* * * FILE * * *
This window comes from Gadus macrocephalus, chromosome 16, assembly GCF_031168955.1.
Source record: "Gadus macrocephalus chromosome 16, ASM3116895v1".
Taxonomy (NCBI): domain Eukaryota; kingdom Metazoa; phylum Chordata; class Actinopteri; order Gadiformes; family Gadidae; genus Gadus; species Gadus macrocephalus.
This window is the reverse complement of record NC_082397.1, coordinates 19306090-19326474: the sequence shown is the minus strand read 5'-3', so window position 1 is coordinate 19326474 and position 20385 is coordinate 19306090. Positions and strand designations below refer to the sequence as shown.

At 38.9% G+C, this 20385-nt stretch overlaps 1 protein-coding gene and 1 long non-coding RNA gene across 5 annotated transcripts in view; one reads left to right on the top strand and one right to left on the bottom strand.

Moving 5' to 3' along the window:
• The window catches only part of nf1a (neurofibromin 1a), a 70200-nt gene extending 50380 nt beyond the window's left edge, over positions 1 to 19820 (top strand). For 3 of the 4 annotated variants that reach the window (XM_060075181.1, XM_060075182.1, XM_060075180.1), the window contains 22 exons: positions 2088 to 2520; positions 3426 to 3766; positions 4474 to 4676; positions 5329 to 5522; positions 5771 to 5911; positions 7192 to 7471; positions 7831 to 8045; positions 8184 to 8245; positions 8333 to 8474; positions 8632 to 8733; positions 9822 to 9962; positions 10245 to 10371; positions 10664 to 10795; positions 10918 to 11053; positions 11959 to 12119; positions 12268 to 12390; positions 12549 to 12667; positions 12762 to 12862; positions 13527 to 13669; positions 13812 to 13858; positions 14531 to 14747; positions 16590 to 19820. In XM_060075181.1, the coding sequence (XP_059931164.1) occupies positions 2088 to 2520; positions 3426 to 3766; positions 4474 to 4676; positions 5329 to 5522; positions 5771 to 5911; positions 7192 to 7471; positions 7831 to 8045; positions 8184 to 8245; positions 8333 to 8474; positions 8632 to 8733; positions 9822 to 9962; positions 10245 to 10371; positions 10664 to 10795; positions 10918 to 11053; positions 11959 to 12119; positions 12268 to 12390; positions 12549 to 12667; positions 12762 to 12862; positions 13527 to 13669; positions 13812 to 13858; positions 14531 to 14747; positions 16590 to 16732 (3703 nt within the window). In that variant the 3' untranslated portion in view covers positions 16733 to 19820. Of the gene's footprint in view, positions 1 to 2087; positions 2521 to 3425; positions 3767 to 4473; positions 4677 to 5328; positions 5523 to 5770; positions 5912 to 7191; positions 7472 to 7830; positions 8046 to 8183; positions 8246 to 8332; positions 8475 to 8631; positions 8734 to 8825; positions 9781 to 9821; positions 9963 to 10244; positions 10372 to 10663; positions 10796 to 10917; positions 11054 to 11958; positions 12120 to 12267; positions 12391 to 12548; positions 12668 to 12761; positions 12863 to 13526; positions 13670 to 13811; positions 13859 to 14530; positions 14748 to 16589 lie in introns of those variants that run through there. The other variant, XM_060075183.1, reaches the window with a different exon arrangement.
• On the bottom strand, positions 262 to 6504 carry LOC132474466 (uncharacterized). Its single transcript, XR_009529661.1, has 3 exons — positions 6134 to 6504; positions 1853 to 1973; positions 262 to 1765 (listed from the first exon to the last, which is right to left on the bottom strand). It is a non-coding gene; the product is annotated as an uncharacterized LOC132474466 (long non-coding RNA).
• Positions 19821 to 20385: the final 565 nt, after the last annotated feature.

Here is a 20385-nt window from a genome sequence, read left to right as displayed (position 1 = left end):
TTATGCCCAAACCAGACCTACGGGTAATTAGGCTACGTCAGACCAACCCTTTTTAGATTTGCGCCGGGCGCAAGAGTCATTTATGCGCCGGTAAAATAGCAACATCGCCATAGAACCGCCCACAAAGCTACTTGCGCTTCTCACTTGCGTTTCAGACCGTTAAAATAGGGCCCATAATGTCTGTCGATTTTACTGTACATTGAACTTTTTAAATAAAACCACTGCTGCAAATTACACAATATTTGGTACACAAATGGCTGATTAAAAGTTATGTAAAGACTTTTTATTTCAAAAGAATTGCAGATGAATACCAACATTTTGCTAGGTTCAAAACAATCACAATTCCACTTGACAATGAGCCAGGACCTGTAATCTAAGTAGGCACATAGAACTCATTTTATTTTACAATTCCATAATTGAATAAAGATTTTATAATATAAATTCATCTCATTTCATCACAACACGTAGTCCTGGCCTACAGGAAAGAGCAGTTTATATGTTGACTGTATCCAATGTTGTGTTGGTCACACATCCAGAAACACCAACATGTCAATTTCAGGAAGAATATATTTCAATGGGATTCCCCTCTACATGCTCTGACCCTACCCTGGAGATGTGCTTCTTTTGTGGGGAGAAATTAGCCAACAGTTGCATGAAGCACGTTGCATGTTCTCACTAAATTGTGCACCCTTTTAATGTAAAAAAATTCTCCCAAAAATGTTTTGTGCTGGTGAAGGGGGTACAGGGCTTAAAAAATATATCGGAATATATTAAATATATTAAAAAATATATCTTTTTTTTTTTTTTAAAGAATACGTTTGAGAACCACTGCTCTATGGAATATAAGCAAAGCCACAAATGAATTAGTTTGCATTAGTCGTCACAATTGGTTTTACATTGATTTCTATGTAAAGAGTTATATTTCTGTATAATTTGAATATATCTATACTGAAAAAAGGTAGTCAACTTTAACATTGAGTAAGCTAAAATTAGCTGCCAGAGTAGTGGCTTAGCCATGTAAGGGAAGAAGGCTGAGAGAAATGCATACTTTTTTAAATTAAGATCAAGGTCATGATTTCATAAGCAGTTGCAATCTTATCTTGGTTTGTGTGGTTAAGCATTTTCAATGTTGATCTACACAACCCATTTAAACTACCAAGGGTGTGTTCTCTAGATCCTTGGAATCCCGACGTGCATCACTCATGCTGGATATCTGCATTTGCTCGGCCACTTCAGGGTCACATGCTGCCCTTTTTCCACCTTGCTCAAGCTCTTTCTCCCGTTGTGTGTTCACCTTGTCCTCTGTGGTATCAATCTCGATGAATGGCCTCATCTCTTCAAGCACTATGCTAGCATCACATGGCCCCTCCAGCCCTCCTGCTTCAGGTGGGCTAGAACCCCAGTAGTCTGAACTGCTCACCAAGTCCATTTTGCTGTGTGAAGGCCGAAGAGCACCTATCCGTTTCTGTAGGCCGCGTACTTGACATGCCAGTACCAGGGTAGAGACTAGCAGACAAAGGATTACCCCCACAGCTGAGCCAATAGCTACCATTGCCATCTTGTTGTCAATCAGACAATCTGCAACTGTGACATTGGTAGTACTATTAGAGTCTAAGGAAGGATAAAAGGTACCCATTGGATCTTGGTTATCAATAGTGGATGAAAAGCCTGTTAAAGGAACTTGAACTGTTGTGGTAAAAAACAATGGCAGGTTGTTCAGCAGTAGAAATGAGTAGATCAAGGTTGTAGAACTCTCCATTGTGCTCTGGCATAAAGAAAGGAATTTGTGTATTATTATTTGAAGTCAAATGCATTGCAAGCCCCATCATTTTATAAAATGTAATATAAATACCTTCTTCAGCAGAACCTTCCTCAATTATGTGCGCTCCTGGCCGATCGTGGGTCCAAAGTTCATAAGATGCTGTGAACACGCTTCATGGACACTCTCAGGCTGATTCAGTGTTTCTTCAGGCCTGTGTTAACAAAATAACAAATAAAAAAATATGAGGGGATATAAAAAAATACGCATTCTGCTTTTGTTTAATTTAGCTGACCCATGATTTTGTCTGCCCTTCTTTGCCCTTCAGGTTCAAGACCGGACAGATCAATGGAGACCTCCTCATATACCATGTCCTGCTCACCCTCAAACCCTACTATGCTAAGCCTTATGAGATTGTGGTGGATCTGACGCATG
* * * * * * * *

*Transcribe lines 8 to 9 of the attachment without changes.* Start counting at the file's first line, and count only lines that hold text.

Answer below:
• On the bottom strand, positions 262 to 6504 carry LOC132474466 (uncharacterized). Its single transcript, XR_009529661.1, has 3 exons — positions 6134 to 6504; positions 1853 to 1973; positions 262 to 1765 (listed from the first exon to the last, which is right to left on the bottom strand). It is a non-coding gene; the product is annotated as an uncharacterized LOC132474466 (long non-coding RNA).
• Positions 19821 to 20385: the final 565 nt, after the last annotated feature.